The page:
No we know at the moment how long it lasts –and, in its case, when and how it decays– the protection offered by vaccination (or natural immunity after the infection has passed). At the moment, and considering the humoral and cellular immunity, the protection seems to resist quite well for at least 6 months. Furthermore, the reported cases of reinfection are anecdotal.
We also know that vaccines perform well against most variants of concern, including the British variant (B.1.1.7). But in the laboratory they lose some effectiveness against the South African variant (B.1.351) and other variants with the E484Y mutation. And we ignore the impact of this partial loss of effectiveness in the real world.
But, and perhaps above all, we do not know the capacity of SARS-CoV-2 –in the more or less immediate future– to evade the immune response produced by vaccines (or natural immunity). Every day that transmission persists – and it is still very high in many countries – it has opportunities to mutate and try. And the future is not written.
In this context of uncertainty, excessive relaxation after vaccination could be problematic. It is worrying, in the first place, that the possible “relaxation” of measures in those vaccinated could lead to an increase in infections among them. Still mostly asymptomatic, and despite their lower transmission capacity, they could be transferred to infections in unvaccinated people, mainly younger populations (those who received the vaccination later).
And although young people (and also those who have been vaccinated) maintain a lower risk of developing severe covid, if transmission is very high they could a problem of saturation of health services and deterioration of health.
There is also concern about the potential development of escape variants or a decrease in the immune response that would lead to the appearance of reinfections. And, above all, the joint combination of all the risks is of concern: high rates in young people, new variants and reinfections.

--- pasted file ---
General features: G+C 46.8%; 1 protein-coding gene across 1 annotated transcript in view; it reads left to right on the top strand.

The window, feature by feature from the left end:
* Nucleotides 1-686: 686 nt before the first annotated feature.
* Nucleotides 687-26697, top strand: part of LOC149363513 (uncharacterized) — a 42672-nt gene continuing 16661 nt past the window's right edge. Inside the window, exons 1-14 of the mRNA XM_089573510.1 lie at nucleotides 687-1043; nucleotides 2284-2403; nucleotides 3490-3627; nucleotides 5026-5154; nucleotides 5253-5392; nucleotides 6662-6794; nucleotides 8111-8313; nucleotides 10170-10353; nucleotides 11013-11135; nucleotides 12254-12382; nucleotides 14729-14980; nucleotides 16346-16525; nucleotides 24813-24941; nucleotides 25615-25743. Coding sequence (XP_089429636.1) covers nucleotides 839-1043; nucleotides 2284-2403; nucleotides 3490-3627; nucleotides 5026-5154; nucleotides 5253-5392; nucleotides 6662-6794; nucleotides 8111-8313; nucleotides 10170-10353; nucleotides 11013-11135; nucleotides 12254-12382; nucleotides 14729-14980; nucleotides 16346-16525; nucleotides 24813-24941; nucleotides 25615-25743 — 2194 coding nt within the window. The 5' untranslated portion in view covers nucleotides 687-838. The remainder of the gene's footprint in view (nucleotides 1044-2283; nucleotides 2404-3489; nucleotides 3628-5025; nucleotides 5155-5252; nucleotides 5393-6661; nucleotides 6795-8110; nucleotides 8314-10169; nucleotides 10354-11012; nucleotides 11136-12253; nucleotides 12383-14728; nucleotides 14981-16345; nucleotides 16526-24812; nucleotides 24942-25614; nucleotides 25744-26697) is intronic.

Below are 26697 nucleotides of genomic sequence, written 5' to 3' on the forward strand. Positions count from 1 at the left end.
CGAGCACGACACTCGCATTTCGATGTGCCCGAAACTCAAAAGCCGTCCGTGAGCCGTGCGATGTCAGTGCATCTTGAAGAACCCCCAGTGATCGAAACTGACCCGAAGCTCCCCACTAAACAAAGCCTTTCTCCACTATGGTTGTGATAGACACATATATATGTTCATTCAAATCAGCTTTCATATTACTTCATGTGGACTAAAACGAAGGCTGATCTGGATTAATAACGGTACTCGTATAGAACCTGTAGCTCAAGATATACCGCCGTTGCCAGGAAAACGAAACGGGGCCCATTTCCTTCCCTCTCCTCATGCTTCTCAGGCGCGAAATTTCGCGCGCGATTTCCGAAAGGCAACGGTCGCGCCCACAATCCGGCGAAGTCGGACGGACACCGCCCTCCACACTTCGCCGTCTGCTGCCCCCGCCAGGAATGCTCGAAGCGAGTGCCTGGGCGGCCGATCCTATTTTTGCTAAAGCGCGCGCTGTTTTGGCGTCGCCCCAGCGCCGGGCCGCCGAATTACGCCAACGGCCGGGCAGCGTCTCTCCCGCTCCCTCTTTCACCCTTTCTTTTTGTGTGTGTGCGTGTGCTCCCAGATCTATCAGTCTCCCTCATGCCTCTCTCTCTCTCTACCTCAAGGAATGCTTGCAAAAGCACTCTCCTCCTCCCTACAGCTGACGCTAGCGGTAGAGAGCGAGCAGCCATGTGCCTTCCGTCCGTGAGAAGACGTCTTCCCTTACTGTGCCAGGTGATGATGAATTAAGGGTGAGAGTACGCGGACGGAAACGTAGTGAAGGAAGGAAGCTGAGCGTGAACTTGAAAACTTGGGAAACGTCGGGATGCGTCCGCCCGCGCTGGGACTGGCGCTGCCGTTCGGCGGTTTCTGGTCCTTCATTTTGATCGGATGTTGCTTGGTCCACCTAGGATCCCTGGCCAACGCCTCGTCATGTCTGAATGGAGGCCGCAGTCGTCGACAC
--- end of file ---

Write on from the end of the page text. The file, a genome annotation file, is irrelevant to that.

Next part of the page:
Prudence should not make us reckless
The alternative of maintaining restrictions for the vaccinated also has significant social costs. In social distance, in loneliness, in pandemic fatigue, in delayed recovery and in increasing poverty. Prudence on the one hand should not make us reckless on the other. Decisions will have to be made balancing risks and benefits at all times.
Exists a lot of uncertainty and the recommendations will change as vaccination advances and new scientific evidence on its impact on transmission becomes available.
The reasonable thing is to follow the rules established by the health authorities at all times (not following them could lead to sanctions). Nowadays in Spain the recommendations do not establish differences between vaccinated and unvaccinated. Nor in other countries with the most advanced vaccination campaign, like the UK.
It is also reasonable that these recommendations be updated as soon as possible, with progress in the number of people vaccinated and with new evidence about the impact of vaccination on transmission (including what we learn from countries that have already begun to relax measures). And without fear of backing down if the epidemiological situation advises it.
In this we must also combine impatience in the search for normalcy and recovery with patience to be able to reach them without more sacrifices than those we are forced to make. It will not be easy to find balance. And we will make mistakes. More bugs. By default and by excess. But we have long known that it is not easy to make decisions in these times.
Finally, it should be remembered that there is also a concern (and a lot) relaxation in the immediate weeks after the first dose, when our body has not yet had time to produce antibodies against SARS-CoV-2 and we still have no protection. Here we do know that we must maintain all the same measures as those who are not vaccinated. In this we have not the slightest doubt or uncertainty.
*This article was originally published on The Conversation.
**Salvador Peiró is a researcher, Health Services Research Area, FISABIO PUBLIC HEALTH, Fisabio.